“Some people think that in order to meditate, you have to go into an ashram or a lotus position. They think there is something mysterious about it, and it is simply relaxation, accessing higher intelligence, clearing your mind, and letting your mind be still.”
So said Chris Jensen, Newtown, who is currently a business coach for CEOs. Jensen taught the Silva method of meditation to 20,000 people in the 1970s. According to Jensen, the practice is used by individuals and businesses who want to see a higher degree of focus and intuition in the decision making of their employees.
“All kinds of people meditate,” said Jeanne Dziewulski, whose yoga classes are offered in Oxford. “Clear your mind of chitter chatter. It helps you create more equanimity in your life.”
Dziewulski explained that the word equanimity is often used by meditators and is defined by Websters as mental calmness, composure and evenness of temper. “Equanimity doesn't allow the grand illusion to draw me in. Life is about hardship. The best way to make life easier is learning how to cope,” she said.
“People are so stressed out,” Jacqueline Flynn, chiropractor, Naugatuck, said. “A lot of our physical problems are due to stress. We need the element of taking the time to listen to our body and our mind, especially guys. Exercise can even be a stress. If you are in pain and busting through pain, you are not listening to your body. When you don't compliment exercise with stretching and relaxation, it's mental, physical, chemical stress.”
Flynn said that she cannot go more than a week without doing yoga, but there are many different ways to meditate. Linda Dohanos, Monroe, teaches Tai Chi in the converted barn and artist studio in her back yard. Surrounded by angelic images and landscapes done by her father in the 1970s, the well lit and bright space is the perfect spot for this kind of concentration, Dohanos explained.
“Tai Chi is a moving meditation. It takes so much concentration to create the movements. You have to be present, you can't be thinking about going to the Big Y,” she said.
Describing the feeling one gets from doing the movements, Dohanos said, “It feels like a spring, all charged up. Like after a thunderstorm when the air is cleared and charged, that's how it feels to do Tai Chi.”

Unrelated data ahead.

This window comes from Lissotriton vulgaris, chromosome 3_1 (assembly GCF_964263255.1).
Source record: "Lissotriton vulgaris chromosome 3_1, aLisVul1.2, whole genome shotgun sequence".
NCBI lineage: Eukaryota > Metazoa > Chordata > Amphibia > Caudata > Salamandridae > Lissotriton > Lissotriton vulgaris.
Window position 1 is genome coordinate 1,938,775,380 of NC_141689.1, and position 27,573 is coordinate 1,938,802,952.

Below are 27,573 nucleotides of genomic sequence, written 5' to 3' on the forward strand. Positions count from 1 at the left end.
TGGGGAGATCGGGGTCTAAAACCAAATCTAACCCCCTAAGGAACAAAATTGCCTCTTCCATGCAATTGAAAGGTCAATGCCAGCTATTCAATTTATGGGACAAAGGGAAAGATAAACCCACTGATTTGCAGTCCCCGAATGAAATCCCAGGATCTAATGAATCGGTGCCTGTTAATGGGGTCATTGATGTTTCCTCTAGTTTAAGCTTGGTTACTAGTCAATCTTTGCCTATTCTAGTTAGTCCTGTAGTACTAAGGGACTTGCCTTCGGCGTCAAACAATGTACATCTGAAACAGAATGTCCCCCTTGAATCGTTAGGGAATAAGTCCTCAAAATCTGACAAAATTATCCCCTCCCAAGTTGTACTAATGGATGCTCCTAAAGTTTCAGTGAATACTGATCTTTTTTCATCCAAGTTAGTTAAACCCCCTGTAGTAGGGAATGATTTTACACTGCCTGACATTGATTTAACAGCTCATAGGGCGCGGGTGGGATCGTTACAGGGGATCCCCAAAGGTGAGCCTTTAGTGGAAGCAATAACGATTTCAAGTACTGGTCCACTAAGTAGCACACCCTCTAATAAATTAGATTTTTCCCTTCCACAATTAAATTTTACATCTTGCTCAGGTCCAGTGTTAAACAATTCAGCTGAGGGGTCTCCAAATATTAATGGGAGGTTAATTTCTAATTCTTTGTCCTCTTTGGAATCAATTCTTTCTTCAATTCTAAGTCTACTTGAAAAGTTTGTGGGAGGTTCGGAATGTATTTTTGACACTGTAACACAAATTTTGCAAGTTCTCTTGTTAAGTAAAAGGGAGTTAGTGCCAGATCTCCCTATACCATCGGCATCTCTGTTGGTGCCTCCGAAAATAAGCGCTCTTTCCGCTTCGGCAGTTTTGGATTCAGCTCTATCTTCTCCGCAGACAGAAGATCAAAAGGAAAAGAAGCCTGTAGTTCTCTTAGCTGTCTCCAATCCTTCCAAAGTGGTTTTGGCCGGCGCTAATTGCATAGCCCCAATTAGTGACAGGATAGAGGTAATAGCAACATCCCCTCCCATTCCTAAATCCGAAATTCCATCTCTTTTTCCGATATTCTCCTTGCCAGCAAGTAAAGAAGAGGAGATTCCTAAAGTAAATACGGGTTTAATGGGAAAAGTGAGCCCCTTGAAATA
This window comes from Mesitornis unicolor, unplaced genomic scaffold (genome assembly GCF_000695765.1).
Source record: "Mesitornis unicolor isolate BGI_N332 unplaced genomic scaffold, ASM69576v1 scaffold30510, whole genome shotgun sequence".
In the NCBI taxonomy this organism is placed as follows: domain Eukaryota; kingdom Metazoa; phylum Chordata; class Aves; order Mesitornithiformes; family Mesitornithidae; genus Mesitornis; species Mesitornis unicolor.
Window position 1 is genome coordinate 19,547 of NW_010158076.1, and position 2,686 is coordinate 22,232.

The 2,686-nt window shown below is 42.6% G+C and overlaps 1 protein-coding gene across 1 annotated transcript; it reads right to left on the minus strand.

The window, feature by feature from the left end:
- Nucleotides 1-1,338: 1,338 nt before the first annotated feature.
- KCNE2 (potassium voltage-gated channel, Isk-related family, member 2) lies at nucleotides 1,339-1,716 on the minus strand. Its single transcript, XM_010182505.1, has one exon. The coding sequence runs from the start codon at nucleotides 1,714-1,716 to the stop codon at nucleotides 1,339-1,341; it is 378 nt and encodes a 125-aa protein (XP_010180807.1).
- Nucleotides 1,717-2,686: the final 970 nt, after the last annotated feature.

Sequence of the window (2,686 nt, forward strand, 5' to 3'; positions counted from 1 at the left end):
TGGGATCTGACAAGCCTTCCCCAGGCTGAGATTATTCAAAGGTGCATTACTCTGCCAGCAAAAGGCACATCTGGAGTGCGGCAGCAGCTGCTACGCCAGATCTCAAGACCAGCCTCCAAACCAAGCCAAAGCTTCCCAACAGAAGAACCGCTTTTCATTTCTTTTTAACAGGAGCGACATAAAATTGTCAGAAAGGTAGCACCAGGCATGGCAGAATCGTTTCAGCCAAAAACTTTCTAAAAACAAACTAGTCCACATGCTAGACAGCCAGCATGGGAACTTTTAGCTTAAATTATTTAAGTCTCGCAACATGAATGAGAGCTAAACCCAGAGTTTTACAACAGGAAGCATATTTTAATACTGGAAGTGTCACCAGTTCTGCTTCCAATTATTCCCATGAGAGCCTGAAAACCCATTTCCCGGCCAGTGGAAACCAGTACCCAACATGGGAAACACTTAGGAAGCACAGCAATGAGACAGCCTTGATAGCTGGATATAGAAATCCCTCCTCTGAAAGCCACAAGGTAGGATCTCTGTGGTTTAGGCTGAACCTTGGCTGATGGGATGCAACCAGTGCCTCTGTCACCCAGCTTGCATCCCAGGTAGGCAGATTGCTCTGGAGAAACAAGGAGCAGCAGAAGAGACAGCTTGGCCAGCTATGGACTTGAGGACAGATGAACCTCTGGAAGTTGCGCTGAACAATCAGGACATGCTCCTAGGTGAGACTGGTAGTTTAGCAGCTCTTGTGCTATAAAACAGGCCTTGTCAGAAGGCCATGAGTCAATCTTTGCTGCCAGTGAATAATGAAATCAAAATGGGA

The health benefits of meditation are widely believed to lower blood pressure and an article in Science Daily, Meditation Can Lower Blood Pressure, explores a study by University of Kentucky College of Medicine's Dr. James Anderson. The article said that meditating is the equivalent to adding treatment but without any of the possible side effects.
Additionally, a New York Times article, How Meditation May Change the Brain By Sindya N. Bhanoo noted a study that proved that those who meditate heavily are more intuitive and are visually more sensitive, sometimes seeing things missed by those who do not.
Ravinda Mehta, Brookfield, whose daughter Nalishha attended Brookfield High School now works in Washington DC with the Brahma Kumaris World Spiritual Organization, said that people need to encourage younger children to meditate because they have more pressure on them than grown ups do. “We had less pressure as children. There were no cell phones or TV. There were more positivities in their lives and now, with being online with the internet, it has created a lot of negativities. At 65, I have seen a lot of things, but children don't know how to tell what is positive and what is negative.”
The Mehtas host many spiritual events at their home and offer free meditation classes. They can be reached at email@example.com.
High school teacher Wisdom Jarvis agrees. “Meditation is essentially training your mind and cultivating those qualities that are beneficial for yourself and for others and getting rid of the qualities that are not beneficial for yourself and others.”
Teaching from a Danbury Yoga studio called No Place Like Om, Jarvis said, “Meditation reconditions the mind. Long term research system shows that it controls the flight or flight response that people have to stress. It quiets that response in the brain so it doesn't respond as much.”
“We are really talking about the mind,” said business coach Jensen. “We really need to know the mind is the servant and the heart is the master, and here in the West we reverse that. Follow your intuition. What does your heart say? That is why we have to still the mind. It questions, 'Who do you think you are? Why are you doing that?' If you can be still for 10-15 minutes a day, you will have better focus, relaxation, and intuition. If I don't do it every day, I feel that.”
Teacher Jarvis elaborated, “Lets say I am running late. Whether you are late or not, worrying about being late will make you miserable. You can condition your brain to being aware of what is happening in the moment and not worrying about is going to happen and what has happened. Being aware of what's going on, not being pushed around by your thoughts and feelings.”
For all of the health benefits that meditation is said to provide, there still are many people who are interested in the spiritual aspect.
Jean Ramnauth, Global Harmony House, Brahma Kumaris World Spiritual Organization of Great Neck, NY and other locations including Brookfield, CT, explained, “Meditation is connecting to the inner self, which is the spiritual being of who I am, my own truth, the awakening of the inner being.”
“Meditation is a universal practice,” she continued. “Everyone has a mind and when we are constantly bombarded, it brings a sense of calm and peace. It is the art of remaining stable, positive in the face of negativity. Through meditation we are able to rise above the state of low energy; to rise above being tired, worry and fear,” Ramnauth explained.
“Message for the world: Relax and breathe. People give too much importance to things that are not important. Take care of yourself and take care of your family,” Dziewulski advised.